5. Richard Branson will be at St. Pete's Blue Ocean Film Festival


    The upcoming Blue Ocean Film Festival (and more, without pop culture pizzazz) has added a Virgin to its list of special guests. Sir Richard Branson, flamboyant founder of Virgin airlines, music stores, space travel, etc., will be presented with the festival's Making Waves Award for his support of ocean conservation efforts. Branson joins Academy Award winner Jeremy Irons, whose eco-documentary Trashed is included in the screening lineup. After that, the celebrity quotient drops off to Gossip Girl co-star Kelly Rutherford in person, and Ed Begley Jr. on Skype. Oscar-winning filmmaker James Cameron won't accompany his opening night film Deep Sea Challenge 3D but his diving sphere will. The Blue Ocean festival devoted to sea life preservation begins Nov. 3, continuing for seven days at various locations around St. Petersburg. Visit for information. — Steve Persall, Times movie critic...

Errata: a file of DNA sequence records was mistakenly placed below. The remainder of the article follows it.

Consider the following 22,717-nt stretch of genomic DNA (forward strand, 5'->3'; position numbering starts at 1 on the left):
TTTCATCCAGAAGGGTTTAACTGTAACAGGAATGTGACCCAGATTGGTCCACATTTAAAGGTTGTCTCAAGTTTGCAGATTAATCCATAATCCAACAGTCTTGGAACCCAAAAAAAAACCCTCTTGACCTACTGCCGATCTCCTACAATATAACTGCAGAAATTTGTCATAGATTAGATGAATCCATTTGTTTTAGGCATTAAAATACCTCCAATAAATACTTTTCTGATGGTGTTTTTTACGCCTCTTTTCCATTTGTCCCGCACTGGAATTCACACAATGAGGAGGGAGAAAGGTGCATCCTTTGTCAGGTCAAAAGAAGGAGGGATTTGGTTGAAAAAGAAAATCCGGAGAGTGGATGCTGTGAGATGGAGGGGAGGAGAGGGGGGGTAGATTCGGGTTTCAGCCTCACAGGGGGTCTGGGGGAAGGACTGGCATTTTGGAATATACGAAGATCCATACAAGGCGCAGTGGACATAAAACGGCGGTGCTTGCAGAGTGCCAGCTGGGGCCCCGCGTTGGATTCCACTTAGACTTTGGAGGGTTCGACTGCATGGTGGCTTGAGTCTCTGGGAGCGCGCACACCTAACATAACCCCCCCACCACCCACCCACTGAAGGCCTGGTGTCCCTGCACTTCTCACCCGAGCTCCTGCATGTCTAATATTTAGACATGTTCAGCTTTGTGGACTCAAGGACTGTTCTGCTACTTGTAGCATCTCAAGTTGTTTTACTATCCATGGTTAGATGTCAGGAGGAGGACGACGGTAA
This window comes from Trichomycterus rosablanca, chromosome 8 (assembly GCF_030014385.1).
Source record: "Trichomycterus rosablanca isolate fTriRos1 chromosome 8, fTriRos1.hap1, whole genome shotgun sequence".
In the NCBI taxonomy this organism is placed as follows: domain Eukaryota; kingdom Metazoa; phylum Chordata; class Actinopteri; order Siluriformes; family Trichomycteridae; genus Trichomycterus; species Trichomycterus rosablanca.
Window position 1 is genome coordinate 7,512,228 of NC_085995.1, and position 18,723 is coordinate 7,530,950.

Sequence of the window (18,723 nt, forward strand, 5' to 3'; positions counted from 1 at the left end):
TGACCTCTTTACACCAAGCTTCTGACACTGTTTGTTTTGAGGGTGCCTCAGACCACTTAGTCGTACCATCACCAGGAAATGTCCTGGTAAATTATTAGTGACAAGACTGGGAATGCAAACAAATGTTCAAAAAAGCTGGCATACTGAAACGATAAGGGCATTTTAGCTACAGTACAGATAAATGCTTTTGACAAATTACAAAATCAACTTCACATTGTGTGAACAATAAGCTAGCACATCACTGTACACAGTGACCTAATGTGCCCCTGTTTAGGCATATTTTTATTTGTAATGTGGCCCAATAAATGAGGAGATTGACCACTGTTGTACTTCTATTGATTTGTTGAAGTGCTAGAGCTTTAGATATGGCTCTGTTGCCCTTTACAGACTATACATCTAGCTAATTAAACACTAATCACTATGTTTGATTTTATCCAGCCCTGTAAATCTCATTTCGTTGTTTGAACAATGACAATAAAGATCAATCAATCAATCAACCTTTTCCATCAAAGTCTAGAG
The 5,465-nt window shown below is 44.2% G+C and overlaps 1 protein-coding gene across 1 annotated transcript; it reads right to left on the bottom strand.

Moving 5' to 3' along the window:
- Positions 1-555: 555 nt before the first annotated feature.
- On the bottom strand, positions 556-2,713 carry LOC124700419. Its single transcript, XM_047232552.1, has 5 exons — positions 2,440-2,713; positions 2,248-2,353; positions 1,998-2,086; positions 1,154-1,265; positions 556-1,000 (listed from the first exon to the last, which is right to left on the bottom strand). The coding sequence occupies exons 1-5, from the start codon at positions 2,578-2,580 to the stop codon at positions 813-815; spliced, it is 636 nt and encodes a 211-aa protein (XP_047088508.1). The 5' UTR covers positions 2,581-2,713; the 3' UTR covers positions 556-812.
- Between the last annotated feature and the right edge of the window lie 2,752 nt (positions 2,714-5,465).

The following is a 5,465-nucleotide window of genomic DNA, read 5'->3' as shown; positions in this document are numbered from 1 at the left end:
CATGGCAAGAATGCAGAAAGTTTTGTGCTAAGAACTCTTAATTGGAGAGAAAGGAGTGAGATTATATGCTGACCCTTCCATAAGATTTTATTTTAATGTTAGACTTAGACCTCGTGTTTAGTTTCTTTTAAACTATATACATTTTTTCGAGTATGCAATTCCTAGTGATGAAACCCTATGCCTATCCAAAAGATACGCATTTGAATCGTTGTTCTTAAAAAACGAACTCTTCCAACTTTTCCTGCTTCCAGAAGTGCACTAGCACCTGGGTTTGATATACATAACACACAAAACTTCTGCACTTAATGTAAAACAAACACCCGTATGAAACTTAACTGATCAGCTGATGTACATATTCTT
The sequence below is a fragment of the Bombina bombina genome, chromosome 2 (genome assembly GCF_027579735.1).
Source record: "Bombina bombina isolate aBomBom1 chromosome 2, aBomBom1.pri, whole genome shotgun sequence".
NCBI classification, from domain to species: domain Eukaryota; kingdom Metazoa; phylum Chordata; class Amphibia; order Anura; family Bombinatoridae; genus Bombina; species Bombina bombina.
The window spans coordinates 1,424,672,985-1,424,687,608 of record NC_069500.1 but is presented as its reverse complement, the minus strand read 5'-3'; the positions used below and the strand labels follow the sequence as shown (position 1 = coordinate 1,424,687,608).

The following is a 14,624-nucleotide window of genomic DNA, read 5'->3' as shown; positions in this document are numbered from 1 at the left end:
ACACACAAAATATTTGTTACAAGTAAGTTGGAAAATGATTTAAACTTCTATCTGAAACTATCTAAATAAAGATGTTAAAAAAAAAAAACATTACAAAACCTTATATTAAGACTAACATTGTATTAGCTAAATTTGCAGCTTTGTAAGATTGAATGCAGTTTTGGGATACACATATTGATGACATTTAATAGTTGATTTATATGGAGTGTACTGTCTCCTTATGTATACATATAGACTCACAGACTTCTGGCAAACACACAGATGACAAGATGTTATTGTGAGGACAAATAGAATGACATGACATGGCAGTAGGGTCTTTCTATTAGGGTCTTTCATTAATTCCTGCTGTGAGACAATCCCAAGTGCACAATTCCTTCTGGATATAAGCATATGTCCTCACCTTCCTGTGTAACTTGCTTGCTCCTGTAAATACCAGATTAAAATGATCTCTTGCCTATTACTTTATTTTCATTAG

6. Review: 'John Wick' racks up a high body count (w/video)


    Keanu Reeves is the poster boy for John Wick but not this hyper-violent movie's niftiest bit of casting. That would be hiring an actor named Dean Winters for a thankless role as the bad guy's flunky.

    You may not know Winters' name but his face is familiar, playing "Mayhem" in a series of insurance commercials, creating hazardous situations that Allstate is glad to cover. Winters is practically product placement in John Wick, a movie in which tension dwindles as the body count and property damage escalates. It is precisely the sort of movie you'd expect a kickboxing stunt man to choose for his directing debut. Nobody is in good hands here....